Needless to say, compounds of the invention in which Z of formula I is Q and Q is ##STR9## can be prepared from those compounds wherein Z is sulfur by merely oxidizing the latter group of compounds in accordance with standard techniques well known to those skilled in the art. For instance, the use of sodium periodate in this connection lends to the formation of the oxosulfur compounds, while peroxy acids like peracetic acid, perbenzoic acid and m-chloroperoxybenzoic acid, etc., are preferably employed to afford the corresponding dioxosulfur compounds. On the other hand, certain compounds of the invention having a ring substituent (X, X1, etc.) which is halogen (as previously defined) may alternatively be prepared from the corresponding unsubstituted compounds wherein at least one of X and X1 is hydrogen by means of direct halogenation techniques well known to those in the field of synthetic organic chemistry.

The starting materials required for preparing the spiro-hydantoin compounds of this invention are, for the most part, known compounds and are either readily available commercially, like 1-indanone and 6-chloro-4-chromanone, etc., or else they can easily be synthesized by those skilled in the art starting from common chemical reagents and using conventional methods of organic synthesis. For instance, 6-fluoro-4-chromanone is obtained by condensing β-(p-fluorophenoxy)propionic acid in the presence of polyphosphoric acid, while 6,7-dichlorothiochroman-4-one is obtained by condensing β-(3,4-dichlorophenylthio)-propionic acid in the presence of concentrated sulfuric acid. In both cases, the starting organic acid is ultimately derived from a commercially available compound.

The chemical bases which are used as reagents in this invention to prepare the aforementioned pharmaccutically acceptable base salts are those which form non-toxic salts with the various herein described acidic spiro-hydantoin compounds, such as 6-fluoro-spiro-[chroman-4,4'-imidazolidine]-2',5'-dione, for example. These particular non-toxic base salts are of such a nature that their cations are said to be essentially non-toxic in character over the wide range of dosage administered. Examples of such cations include those of sodium, potassium, calcium and magnesium, etc. These salts can easily be prepared by simply treating the aforementioned spiro-hydantoin compounds with an aqueous solution of the desired pharmacologically acceptable cation, and then evaporating the resulting solution to dryness while preferably being placed under reduced pressure. Alternatively, they may also be prepared by mixing lower alkanoli solutions of the said acidic compounds and the desired alkali metal alkoxide together, and then evaporating the resulting solution to dryness in the same manner as before. In either case, stoichiometric quantities of reagents must be employed in order to ensure completeness of reaction and maximum production of yields with respect to the desired final product.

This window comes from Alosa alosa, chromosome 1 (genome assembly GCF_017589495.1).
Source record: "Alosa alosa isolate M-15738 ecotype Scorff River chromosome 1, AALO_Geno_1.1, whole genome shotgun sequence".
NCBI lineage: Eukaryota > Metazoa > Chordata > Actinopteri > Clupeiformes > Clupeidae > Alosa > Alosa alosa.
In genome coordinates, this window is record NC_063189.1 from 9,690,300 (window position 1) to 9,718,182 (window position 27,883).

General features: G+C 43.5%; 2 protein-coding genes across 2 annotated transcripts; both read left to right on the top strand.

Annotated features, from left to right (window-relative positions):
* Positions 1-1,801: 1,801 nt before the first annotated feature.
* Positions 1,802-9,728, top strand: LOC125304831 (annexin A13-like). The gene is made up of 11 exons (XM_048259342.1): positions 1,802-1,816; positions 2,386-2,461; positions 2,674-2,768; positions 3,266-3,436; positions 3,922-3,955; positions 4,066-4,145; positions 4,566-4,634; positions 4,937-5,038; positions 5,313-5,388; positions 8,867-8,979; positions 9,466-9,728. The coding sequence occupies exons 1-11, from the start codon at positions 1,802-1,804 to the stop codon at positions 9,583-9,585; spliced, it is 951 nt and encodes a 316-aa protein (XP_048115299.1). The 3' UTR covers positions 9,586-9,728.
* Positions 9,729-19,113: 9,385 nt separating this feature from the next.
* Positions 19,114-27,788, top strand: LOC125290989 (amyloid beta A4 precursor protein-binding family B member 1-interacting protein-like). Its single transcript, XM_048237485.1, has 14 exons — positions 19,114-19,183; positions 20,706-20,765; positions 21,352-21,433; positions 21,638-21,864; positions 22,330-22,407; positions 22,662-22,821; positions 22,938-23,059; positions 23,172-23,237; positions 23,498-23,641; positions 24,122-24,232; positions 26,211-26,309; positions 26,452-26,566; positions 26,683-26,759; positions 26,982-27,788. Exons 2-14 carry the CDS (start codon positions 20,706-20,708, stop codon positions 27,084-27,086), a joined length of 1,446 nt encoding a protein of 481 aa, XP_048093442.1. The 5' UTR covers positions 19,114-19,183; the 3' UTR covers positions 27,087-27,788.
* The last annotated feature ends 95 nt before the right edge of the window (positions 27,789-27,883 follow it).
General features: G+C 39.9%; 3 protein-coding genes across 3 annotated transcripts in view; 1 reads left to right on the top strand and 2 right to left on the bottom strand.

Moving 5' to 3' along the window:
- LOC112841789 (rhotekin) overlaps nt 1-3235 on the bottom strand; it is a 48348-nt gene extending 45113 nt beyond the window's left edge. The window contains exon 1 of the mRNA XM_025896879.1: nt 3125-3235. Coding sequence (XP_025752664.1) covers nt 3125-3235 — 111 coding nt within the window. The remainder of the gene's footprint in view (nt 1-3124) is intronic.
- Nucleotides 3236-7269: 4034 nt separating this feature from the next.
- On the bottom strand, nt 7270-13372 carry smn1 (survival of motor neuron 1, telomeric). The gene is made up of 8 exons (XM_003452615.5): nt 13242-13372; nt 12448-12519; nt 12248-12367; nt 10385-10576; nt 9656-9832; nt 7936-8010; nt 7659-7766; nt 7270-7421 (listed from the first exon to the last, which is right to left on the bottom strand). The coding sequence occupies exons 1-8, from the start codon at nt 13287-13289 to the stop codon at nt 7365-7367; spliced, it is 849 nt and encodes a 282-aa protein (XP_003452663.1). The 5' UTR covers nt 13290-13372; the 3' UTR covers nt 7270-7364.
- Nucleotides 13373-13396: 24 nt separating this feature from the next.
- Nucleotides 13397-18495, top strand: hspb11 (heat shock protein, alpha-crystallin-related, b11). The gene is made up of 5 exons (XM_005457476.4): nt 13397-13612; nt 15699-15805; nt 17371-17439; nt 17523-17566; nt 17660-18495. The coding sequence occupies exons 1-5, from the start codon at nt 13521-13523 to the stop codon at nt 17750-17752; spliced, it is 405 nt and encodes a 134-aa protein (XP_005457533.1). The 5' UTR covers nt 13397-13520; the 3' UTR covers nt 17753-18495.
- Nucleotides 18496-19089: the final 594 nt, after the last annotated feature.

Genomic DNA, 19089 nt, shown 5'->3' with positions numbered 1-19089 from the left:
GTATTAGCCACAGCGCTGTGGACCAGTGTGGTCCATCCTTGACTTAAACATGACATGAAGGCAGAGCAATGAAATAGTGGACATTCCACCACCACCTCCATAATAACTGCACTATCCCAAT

As previously indicated, the spiro-hydantoin compounds of this invention are all readily adapted to therapeutic use as aldose reductase inhibitors for the control of chronic diabetic complications, in view of their ability to reduce lens sorbitol levels of diabetic subjects to a statistically significant degree. For instance, 6-fluoro-spiro-[chroman-4,4'-imidazolidine]-2',5'-dione, a typical and preferred agent of the present invention, has been found to consistently control (i.e., inhibit) the formation of sorbitol levels in diabetic rate to a significantly high degree when given by the oral route of administration at dose levels ranging from 0.75 mg./kg. to 20 mg./kg., respectively, without showing any substantial signs of toxic side effects. The other compounds of this invention also cause similar results. Furthermore, all the herein described compounds of this invention can be administered by either the oral or parenteral routes of administration, for the present purposes at hand, without causing any significant untoward pharmacological side reactions to occur in the subject to whom they are so administered. In general, these compounds are ordinarily administered in dosages ranging from about 0.1 mg. to about 10 mg. per kg. of body weight per day, although variations will necessarily occur depending upon the weight and condition of the subject being treated and the particular route of administration chosen.

In connection with the use of the spiro-hydantoin compounds of this invention for the treatment of diabetic subjects, it is to be noted that these compounds may be administered either alone or in combination with pharmaceutically acceptable carriers by either of the routes previously indicated, and that such administration can be carried out in both single and multiple dosages. More particularly, the compounds of this invention can be administered in a wide variety of different dosage forms, i.e., they may be combined with various pharmaceutically-acceptable inert carriers in the form of tablets, capsules, lozenges, troches, hard candies, powders, sprays, aqueous suspensions, injectable solutions, elixirs, syrups, and the like. Such carriers include solid diluents or fillers, sterile aqueous media and various non-toxic organic solvents, etc. Moreover, such oral pharmaceutical formulations can be suitably sweetened and/or flavored by means of various agents of the type commonly employed for just such purposes. In general, the therapeutically useful compounds of this invention are present in such dosage forms at concentration levels ranging from about 0.5% to about 90% by weight of the total composition, i.e., in amounts which are sufficient to provide the desired unit dosage.